A Brief History of Factoring (Accounts Receivable Financing)

The idea of speeding up a company’s cash flow through factoring is not new. Some variations of factoring go all the way back to the early days of civilization. Here is a short history of how factoring has evolved through the years:

2000 B.C.

Traders in ancient Mesopotamia (modern-day Iraq, Kuwait and Syria) use a form of factoring in their business dealings.


Modern factoring begins to take shape in England as a form of financing for clothing merchants.


The Difference Between Recourse and Non-Recourse Factoring

Factoring benefits your business in two important ways. First, factoring advances money on your accounts receivable and helps you build up cash flow. Secondly, a factoring company collects payment on those receivables from your customers. Having more cash on hand and a factor that handles collections gives you more time and money to run your company.

But what happens if a customer does not pay one of your invoices? That is where the differences in “recourse” versus “non-recourse” factoring come into play.


Important Questions to Ask a Factoring Company

Today there are more factoring companies to choose from than ever before. Factoring rates, fees and agreement terms are extremely competitive. That should work to your advantage as a potential factoring customer. Still, there are several issues to consider when selecting a factoring company.

Here are seven important questions you should ask any factoring company before entering into an agreement:


The Six Most Common Myths about Factoring

Factoring helps thousands of companies improve their financial situations each day. Yet some business owners have a negative perception about factoring their invoices.

There is a lot of misinformation about factoring, even though the financing of receivables has been around for centuries and is practiced in many industries. Below are six myths that cause some companies to shy away from factoring, even when doing so might stall their growth and financial performance:


What Is A Factoring Company?


Factoring vs. Merchant Cash Advance

Using factoring services or getting a merchant cash advance both put money in your bank account quickly, but there are several things to consider when deciding which is the best option for you.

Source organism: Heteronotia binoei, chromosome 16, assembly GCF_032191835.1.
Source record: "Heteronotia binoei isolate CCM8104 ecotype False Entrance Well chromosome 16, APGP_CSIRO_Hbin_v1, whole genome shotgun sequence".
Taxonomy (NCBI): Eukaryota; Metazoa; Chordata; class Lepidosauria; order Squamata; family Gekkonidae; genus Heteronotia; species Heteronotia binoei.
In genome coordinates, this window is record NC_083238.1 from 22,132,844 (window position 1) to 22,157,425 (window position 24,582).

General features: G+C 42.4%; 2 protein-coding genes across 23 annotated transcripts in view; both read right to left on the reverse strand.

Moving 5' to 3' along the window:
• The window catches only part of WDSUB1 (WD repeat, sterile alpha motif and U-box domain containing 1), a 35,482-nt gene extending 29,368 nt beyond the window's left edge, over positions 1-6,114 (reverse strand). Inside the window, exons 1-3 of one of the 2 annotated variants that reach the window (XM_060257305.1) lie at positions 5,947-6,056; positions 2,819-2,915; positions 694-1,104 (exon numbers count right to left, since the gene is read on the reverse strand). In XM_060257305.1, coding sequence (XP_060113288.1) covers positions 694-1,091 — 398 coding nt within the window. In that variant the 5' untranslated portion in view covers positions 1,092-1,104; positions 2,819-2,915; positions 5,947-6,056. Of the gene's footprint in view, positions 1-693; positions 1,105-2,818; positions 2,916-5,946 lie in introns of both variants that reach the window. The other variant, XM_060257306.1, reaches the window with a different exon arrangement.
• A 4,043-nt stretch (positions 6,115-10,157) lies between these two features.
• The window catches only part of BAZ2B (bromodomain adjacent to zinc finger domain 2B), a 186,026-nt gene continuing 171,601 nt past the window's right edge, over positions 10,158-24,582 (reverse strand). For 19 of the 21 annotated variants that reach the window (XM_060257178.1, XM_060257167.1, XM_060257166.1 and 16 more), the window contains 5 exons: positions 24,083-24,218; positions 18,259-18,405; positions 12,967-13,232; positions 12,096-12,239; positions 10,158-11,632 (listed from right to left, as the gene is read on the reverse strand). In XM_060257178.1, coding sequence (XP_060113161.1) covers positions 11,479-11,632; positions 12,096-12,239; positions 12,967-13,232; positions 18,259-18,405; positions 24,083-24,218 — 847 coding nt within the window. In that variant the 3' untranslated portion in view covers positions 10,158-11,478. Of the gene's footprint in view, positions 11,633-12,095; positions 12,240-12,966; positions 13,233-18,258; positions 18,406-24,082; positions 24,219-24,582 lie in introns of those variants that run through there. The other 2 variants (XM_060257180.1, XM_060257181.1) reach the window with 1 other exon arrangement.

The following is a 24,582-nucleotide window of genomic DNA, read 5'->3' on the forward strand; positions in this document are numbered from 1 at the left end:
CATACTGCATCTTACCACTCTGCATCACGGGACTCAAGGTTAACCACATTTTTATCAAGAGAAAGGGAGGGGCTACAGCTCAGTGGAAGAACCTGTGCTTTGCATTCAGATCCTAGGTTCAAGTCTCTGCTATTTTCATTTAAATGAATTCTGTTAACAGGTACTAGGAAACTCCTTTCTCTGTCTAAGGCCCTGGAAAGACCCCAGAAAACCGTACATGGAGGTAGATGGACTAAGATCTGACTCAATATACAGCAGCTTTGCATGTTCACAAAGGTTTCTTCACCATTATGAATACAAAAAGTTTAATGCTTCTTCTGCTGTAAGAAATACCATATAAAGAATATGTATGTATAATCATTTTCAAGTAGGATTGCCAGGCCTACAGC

What is Factoring?

Factoring is a financial service where a factoring company purchases your open invoices. You usually receive payment for those invoices within 24 hours. You can choose which invoices to sell to the factor and you’ll receive an advance on each of them. Some factoring companies advance up to 97% of the total amount of the invoice.


How to Switch Factoring Companies

Reasons for Switching

There are a variety of reasons why a company may consider switching factors. Maybe your factor doesn’t have good customer service – they’re not picking up the phones or they’re treating your customers poorly. Perhaps your factor isn’t funding your invoices in a timely manner. Or, maybe you found another factor with better advance rates and lower fees. Regardless, if your needs are somehow not being met, you may be ready to switch factors. But where do you start?


How is Factoring Different from Asset-Based Lending?

The factoring of accounts receivable and asset-based lending are sometimes confused as one and the same. However, they are two very different forms of financing.

While factoring is asset-based, it is structured differently from asset-based lending, providing different risks, costs and benefits to the customer.

What follows is an explanation of factoring and asset-based lending, and what makes these two financing models different from each other.


Factoring Helps Firearms Companies Boost Cash Flow, Meet Customer Demands

If your company is involved in the manufacturing and distribution of firearms or ammunition, you understand the pressure to meet growing customer demands.

The past two years have seen record sales for the firearm industry in the United States. According to FBI data, there were more than 23 million background checks for gun purchases in 2015. Last year, the number of background checks increased to 27 million. Manufacturers like Smith & Wesson and Sturm Ruger are seeing record sales, as are major firearm retailers like Walmart, Cabela’s and Dick’s Sporting Goods.



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